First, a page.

Review of A Bollywood Affair

I love Bollywood movies and I love books. Sonali Dev's A Bollywood Affair brings together both in a delicious read. Seriously, this is like a Bollywood romance in a book complete with drama, pathos, crazy relatives, romance, song and dance.

Bollywood movies have ripped hero with an endearing cockiness and heart of gold. He should be able to flash a "tooth paste ad" smile, brood, or smolder at appropriate moments. Samir Rathod, the hero of A Bollywood Affair, is all that and more. Truth be told, I didn't like him when I first met him, but before long I too couldn't resist his charm.

(Sharing Hrithik Roshan as example of Bollywood're welcome!)

The heroine, Mili, is my favorite. Life has dealt her some interesting situations and she's emerged stronger for it. She's spunky, loyal and principled. At the same time she's real -- perky newlyweds annoy her, she generally doesn't like pretty people, and she's not above using emotional blackmail and brow-beating to get her way because she knows what she's trying to get the other person to do is the right thing to do. She reminds me a bit of Don Quixote. Also, she loves, that made her the sister of my heart.

Once Mili and Samir get together on the page, there is no stopping. The story takes off and I gladly jumped on for the ride, laughing and crying at all the appropriate places.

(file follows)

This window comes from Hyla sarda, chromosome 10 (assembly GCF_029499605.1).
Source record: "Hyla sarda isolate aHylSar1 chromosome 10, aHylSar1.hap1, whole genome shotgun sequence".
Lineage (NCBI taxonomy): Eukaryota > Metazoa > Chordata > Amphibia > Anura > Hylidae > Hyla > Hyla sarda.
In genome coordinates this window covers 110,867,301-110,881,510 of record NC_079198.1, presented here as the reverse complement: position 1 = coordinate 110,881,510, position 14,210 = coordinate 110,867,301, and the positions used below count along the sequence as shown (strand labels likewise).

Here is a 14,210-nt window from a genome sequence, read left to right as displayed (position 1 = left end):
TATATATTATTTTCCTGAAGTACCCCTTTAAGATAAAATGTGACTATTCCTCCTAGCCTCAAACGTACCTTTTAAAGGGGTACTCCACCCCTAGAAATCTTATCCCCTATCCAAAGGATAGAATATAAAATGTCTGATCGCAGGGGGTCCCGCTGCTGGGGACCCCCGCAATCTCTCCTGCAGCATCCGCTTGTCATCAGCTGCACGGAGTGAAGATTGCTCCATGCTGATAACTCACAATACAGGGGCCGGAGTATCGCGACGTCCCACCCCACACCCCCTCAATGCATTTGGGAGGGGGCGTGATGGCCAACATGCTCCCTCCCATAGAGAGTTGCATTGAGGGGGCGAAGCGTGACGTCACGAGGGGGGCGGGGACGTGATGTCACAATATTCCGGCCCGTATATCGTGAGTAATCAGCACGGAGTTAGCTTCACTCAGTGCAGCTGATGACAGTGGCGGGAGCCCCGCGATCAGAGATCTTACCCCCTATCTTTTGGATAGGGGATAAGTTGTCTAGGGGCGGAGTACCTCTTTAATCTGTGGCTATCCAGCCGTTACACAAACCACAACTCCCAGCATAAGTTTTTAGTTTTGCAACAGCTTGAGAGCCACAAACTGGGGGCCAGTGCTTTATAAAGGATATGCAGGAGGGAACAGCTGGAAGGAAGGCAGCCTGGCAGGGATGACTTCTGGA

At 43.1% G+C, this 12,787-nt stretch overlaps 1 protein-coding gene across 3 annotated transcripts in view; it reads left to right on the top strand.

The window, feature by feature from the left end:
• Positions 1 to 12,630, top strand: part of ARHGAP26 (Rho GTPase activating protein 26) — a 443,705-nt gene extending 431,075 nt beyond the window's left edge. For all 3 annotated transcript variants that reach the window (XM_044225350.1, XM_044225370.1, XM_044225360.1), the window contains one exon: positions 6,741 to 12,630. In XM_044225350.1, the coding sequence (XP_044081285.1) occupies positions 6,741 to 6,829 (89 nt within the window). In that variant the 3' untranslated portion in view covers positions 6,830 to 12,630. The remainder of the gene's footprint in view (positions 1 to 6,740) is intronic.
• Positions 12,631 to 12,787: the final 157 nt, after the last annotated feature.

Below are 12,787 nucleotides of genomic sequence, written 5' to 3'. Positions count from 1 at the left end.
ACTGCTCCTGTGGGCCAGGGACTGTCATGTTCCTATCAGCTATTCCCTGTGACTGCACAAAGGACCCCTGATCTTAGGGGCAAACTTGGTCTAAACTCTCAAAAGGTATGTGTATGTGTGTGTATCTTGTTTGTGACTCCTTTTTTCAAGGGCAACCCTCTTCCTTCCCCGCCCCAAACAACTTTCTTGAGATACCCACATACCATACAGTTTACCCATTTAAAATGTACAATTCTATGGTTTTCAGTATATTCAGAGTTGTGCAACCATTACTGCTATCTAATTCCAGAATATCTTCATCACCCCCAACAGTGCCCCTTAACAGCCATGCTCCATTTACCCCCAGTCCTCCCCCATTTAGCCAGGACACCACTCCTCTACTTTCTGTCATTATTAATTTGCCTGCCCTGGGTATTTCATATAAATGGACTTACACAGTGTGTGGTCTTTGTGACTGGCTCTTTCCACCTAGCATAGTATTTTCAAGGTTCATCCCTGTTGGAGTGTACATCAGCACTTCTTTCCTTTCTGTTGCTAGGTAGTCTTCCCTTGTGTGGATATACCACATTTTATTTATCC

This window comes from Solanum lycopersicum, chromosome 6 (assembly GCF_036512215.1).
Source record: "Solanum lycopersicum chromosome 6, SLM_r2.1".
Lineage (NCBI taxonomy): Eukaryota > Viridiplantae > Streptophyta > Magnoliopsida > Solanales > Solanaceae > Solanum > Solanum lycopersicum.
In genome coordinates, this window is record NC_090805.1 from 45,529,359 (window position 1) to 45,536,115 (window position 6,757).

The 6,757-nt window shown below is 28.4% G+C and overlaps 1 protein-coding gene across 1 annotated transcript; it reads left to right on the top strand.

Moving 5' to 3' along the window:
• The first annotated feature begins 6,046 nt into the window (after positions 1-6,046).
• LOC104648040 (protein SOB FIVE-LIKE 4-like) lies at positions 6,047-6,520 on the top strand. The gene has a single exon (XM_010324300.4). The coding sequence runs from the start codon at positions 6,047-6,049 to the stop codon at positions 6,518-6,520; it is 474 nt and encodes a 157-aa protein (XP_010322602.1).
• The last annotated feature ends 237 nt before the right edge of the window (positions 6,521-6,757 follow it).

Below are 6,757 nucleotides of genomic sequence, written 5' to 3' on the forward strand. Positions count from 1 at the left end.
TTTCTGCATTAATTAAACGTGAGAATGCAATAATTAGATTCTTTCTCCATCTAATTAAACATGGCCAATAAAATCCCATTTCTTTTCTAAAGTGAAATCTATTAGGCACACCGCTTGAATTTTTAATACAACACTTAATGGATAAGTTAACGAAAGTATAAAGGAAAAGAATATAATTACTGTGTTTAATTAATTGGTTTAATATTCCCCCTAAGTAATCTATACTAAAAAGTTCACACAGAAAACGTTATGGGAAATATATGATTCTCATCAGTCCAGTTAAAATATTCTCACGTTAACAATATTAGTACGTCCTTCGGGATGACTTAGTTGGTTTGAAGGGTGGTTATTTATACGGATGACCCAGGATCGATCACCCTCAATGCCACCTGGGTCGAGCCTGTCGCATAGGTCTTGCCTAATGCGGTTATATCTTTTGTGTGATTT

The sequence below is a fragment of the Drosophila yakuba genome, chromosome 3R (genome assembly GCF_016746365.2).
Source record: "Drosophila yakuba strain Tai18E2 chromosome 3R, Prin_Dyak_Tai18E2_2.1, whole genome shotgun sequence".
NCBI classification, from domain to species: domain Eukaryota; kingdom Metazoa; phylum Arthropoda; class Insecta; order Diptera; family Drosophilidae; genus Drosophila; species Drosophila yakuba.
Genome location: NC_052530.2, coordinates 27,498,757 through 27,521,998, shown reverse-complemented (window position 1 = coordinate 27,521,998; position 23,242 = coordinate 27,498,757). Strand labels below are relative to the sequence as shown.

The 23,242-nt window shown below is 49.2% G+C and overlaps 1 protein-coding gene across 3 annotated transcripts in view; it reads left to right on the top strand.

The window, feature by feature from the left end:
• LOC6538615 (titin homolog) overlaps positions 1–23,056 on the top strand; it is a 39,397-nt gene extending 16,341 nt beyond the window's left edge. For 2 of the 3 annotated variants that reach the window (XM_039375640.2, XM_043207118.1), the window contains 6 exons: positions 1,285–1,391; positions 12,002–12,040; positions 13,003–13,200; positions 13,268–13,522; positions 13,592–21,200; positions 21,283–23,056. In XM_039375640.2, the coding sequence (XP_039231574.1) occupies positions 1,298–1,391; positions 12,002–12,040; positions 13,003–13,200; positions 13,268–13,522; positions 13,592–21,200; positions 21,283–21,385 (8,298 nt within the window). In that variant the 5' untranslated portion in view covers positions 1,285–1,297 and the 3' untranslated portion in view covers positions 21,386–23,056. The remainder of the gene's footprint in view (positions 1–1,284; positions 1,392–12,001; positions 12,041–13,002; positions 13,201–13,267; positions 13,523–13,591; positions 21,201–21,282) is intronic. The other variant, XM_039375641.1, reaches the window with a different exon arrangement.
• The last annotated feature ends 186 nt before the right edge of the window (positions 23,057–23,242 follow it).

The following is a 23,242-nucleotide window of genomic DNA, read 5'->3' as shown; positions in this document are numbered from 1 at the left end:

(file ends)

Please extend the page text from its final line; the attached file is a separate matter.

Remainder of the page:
Family is at the heart of most Bollywood movies and also this book. I loved Ridhi's (the comic-relief best friend) boisterous Punjabi family, I loved Mili's sassy nani (grandmother), I loved the complexity of Sam's family. All Bollywood movies come with a great cast of characters and Ms. Dev didn't skimp in this, which made the book so much richer.

I love the way Ms. Dev manages to show that there is not one generalized Indian identity and showcase the diversity of being Indian in her book.

Since I grew up on a healthy diet of Bollywood movies, I also enjoyed all of references to old movies and actors.

But it's not all fun and games. A Bollywood Affair also deals with quite a few serious matters. Without preaching, Ms. Dev show how traditional practices like child marriages can shape a person's dreams and stunt personal desire. We have this spunky, intelligent woman who dreams of this husband (missing from her life for 20+ years), believes herself to be married and in love, because that's what she's been told over and over again. She's never really had the freedom to truly dream.

Through Samir, Ms. Dev shows the weight of duty and obligation, the need to look below the surface. By the end of the book, both he (and the readers) learn that there is no black and white, but a lot of gray as well as the importance of doing the right thing.

The story also effected me on a personal level as a first generation immigrant. My heart ached when Mili looked at the sky and remembered her village home, smelled the scent of hot fresh wheat roti and missed her nani's cooking.

In other words, I enjoyed this book on so many different levels that it's definitely going on my keeper shelf.

Sharing my favorite quotes from A Bollywood Affair:

"Did everyone who left their country feel this way -- ground between the millstones of courage and cowardice? Or was it just her?"

"Mili didn't know what was wrong with Samir. But he had slipped into a full-on-angry-young-man avatar straight out of an Amitabh Bachan film."

Vah, vah Ms. Dev, much kudos to you. I'm proud to call you my Sari Sister. Now, get back to writing! I can't wait to read the next book and see a movie version of A Bollywood Affair

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